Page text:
• Trust God to protect (105:1; 111:1; 113:1; 114:1)
  • Worship the Lord (106:3)
  • Take care of orphans and the needy (107:2-3)
  • Sacrifice to God alone (108:2)

Here are the verses from the next five surahs that stood out the most to me for various reasons.

71: Nuh (Noah)

Every time I [Noah] call them, so that You may forgive them, they thrust their fingers into their ears, cover their heads with their garments, persist in their rejection, and grow more insolent and arrogant. (71:7)

As a teacher, every now and then I have a particularly recalcitrant student who I desperately want to introduce to Jesus but resists anything I say.  It is like they have made up their mind not to believe and no argument of reason or appeal to emotion or need has much traction.  This ayah made me think of such students.

72: Al-Jinn (The Jinn)

We [jinn] used to sit in places there, listening, but anyone trying to listen now will find a shooting star lying in wait for him — [so now] we do not know whether those who live on earth are due for misfortune, or whether their Lord intends to guide them. (72:9-10)

The idea that jinn or angels (I know they are not the same) are not all-hearing is an interesting idea I have only ever heard once before.  They must be listening to hear.  Words must be spoken for them to know.  I once heard a preacher encourage the crowd not to mention their fears out loud, so as not to give a toe-hold to demons who might be listening.  It sounded a little silly to me at the time.  Sounds like he is not the only one who thought this.

73: Al-Muzzammil (Enfolded)

Night prayer makes a deeper impression and sharpens words — you are kept busy for long periods of the day (73:6-7)

That the days are filled with work and busyness is absolutely true.  There is great temptation to drop the discipline of prayer to compensate for a growing to-do list.  It is a temptation too easy to give into.  So the idea of setting aside time in the evenings is a good one.  Muhammad sometimes spent half of the night praying (73:20).  I have also found that prayer at the end of the day is in fact more thoughtful.  I like these ayahs a lot.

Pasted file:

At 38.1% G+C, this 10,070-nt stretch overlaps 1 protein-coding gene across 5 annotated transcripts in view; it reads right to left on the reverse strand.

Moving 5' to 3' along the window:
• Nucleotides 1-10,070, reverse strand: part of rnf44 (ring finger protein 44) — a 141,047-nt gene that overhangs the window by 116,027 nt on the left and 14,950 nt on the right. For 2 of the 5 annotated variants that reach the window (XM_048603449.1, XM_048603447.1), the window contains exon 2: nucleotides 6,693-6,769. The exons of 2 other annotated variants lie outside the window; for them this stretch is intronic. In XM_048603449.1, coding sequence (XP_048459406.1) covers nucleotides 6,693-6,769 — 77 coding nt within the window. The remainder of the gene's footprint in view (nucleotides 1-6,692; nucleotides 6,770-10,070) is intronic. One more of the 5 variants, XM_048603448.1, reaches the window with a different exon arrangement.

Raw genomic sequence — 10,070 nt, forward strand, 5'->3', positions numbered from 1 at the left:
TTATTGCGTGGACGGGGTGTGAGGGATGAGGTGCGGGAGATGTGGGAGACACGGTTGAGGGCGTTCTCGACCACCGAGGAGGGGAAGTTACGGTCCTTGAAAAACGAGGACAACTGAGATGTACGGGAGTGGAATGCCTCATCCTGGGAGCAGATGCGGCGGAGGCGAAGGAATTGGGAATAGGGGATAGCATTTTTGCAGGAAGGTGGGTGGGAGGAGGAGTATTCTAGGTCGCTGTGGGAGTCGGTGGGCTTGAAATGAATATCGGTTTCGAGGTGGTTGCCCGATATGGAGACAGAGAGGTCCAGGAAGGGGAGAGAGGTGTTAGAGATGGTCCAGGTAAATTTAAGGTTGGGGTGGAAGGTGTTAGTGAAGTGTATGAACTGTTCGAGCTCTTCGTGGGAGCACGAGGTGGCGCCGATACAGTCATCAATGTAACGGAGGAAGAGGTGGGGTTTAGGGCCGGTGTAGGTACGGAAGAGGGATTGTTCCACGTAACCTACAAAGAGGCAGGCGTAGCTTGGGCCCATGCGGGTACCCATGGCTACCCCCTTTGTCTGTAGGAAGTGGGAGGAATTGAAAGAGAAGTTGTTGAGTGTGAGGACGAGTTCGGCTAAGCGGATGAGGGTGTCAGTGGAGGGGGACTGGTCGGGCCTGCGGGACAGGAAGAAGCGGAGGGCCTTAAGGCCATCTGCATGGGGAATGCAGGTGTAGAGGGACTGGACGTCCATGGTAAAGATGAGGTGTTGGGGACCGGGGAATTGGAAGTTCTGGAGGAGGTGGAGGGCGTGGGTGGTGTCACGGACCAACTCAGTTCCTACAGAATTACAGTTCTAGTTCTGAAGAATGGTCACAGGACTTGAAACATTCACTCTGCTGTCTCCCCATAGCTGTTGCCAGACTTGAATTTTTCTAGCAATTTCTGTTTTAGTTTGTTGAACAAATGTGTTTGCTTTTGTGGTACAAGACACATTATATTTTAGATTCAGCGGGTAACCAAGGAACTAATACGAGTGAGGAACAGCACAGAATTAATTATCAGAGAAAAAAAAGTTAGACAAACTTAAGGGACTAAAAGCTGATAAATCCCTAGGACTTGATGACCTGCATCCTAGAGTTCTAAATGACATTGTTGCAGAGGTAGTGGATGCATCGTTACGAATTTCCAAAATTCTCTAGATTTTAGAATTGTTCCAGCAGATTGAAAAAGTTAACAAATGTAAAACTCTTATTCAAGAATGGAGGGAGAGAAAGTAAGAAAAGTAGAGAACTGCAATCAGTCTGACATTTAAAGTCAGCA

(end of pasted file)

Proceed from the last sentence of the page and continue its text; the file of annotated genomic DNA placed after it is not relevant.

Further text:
74: Al-Muddaththir (Wrapped in His Cloak)

You, wrapped in your cloak, arise and give warning!  Proclaim the greatness of your Lord; cleanse yourself; keep away from all filth; do not weaken, feeling overwhelmed; be steadfast in your Lord’s cause. (74:1-7)

Muslim tradition says these were some of the first words revealed by Muhammad.  Coming down from the Cave of Hira, Muhammad rushed to his house and asked his wife to wrap him in his cloak to sleep.  Maybe he thought, as many would, that he was a little out of his mind.  But the words stayed with him.  Such a fitting first revelation too!

75: Al-Qiyama (The Resurrection)

Truly you [people] love this fleeting world and neglect the life to come. (75:20-21)

This is such a sadly true thought, even amongst those who do believe in the resurrection.  We love what we can see and experience.  We hang on to what he have already.  But there is so much more to come.  Oh, to be renewed in mind!

Family is both the most rewarding and most challenging set of relationships ever. 

Many people in this country are coming off a long, long weekend of family meals, shopping trips, and time spent together.  More people travel this Thanksgiving weekend than on any other weekend in the year.  As I drove up Interstate 75 in southern Georgia headed home from Florida I saw one license plate after another from places as far away as Wisconsin, Illinois, even Wyoming.  Maybe one last family trip to the beach before the winter.  Maybe a visit to Grandma who got smart and retired in Tampa.

Family time is filled with laughter, reminiscence, and thoughtful conversation.  Unfortunately there are always tears, regrets, impatience, hurtful remarks, and competition right there too. 

The next three surahs are all loosely connected by a common theme of domestic dispute.